Book Review—Solving the Romans Debate

Solving the Romans Debate by A. Andrew Das. Minneapolis: Fortress Press, 2007. 324 pages. $24.00/Paperback.

Das_Solving Romans.jpgPurchase: Augsburg/Fortress, CBD, Amazon

Special Features: Bibliography, Author Index, Subject Index, Primary Source Index.

ISBNs: 9780800638603 / 080063803

LCCN: BS2665.6.J4D37

DCN: 227’.106—dc22

Subject(s): Audience of Romans, Purpose of Romans

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The Use of Scripture in Theology

In The Nick of TimeAll good theology is based upon exegesis. It grows out of the careful handling of Scripture. Doctrinal propositions are merely human opinions until they are grounded firmly in the text of the Bible.

Most Christian theologians recognize the importance of Scripture for theology, and most aim to be biblical. Yet they disagree with each other frequently, sometimes about important questions. If all agree that good theology grows from the Scriptures, then how can they disagree so conspicuously?

One explanation is human finiteness. Each theologian approaches the text of Scripture with certain prejudices already in place. Given the smallness of human understanding (not to mention the influence of human depravity), each has a tendency to read the Scriptures so as to justify these preconceptions.

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Paul and Logic, Part One: Logic and What Is Written

Lately, SharperIron members have been discussing the question of applying the tool (or tools) of logic to Scripture. Are logical conclusions based on the Word as authoritative as the Word itself? Are they authoritative? If logic is required just to read and understand the messages of the Bible, then we must accept logic. So, how can we then question logic applied to Bible truths? Is the gathering of biblical data subject to the exact same noetic defects as making calculations based on that data? What logical system should we employ? Should laws like non-contradiction be treated as “God’s laws”? Did He create them or did we think them up and impose them on the Word without permission?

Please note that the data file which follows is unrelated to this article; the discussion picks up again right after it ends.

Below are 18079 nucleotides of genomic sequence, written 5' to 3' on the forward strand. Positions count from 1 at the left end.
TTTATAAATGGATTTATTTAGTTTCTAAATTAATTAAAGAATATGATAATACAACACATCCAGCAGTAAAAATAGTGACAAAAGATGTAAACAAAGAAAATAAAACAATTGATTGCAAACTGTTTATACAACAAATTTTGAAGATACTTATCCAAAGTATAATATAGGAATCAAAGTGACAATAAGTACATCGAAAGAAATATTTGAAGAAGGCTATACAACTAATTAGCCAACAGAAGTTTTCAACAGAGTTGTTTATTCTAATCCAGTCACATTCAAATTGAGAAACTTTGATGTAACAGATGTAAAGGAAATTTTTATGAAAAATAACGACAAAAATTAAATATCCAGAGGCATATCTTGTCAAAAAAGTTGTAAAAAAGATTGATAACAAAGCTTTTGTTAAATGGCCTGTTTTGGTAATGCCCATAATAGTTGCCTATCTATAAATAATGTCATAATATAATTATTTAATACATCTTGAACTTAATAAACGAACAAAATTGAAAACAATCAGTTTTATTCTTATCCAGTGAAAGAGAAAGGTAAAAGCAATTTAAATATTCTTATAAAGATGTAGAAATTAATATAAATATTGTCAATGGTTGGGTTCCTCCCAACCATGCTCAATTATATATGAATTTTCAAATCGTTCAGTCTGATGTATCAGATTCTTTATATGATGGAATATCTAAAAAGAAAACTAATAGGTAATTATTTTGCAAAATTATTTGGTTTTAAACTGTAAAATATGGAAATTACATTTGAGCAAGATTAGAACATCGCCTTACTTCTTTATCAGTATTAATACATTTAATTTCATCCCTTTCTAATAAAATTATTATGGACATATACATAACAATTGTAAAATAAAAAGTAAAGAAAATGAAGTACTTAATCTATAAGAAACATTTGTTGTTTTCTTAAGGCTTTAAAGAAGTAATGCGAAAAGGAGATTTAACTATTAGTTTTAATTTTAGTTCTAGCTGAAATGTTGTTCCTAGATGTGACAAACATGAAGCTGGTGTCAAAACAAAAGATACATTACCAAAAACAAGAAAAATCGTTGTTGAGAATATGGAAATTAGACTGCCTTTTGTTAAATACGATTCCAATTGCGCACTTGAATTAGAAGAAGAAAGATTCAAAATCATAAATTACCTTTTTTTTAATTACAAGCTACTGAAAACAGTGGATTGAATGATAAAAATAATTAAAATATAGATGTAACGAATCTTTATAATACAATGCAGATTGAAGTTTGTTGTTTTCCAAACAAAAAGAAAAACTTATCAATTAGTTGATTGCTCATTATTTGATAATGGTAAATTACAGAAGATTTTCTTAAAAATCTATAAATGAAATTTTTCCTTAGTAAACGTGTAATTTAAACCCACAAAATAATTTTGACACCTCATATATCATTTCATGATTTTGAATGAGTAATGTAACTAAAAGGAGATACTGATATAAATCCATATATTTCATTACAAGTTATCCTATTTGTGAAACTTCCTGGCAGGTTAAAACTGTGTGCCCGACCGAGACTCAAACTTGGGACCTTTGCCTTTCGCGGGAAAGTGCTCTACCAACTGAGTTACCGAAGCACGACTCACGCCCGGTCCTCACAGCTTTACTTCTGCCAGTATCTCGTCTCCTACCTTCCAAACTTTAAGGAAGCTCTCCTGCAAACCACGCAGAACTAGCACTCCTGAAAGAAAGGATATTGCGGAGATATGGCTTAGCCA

I do not believe that we will be able to effectively make an apologetic for some of these problems. Questioning everything can get tedious. Descartes, doubting everything, first had to conclude that he existed because he could think (“cogito, ergo sum”). There is a place in which faith must be exercised. Faith, after all, is “substance” when there is nothing firm to grasp and “evidence” of things outside our observation. So if I have scrubbed myself into a cognitive corner, it will be faith that gets me out the door playing with the other boys. I am simply going to make a couple statements that I believe about logic and the Word. If you agree with me, then come along beside me and let’s play some volleyball; this floor might be clean enough.

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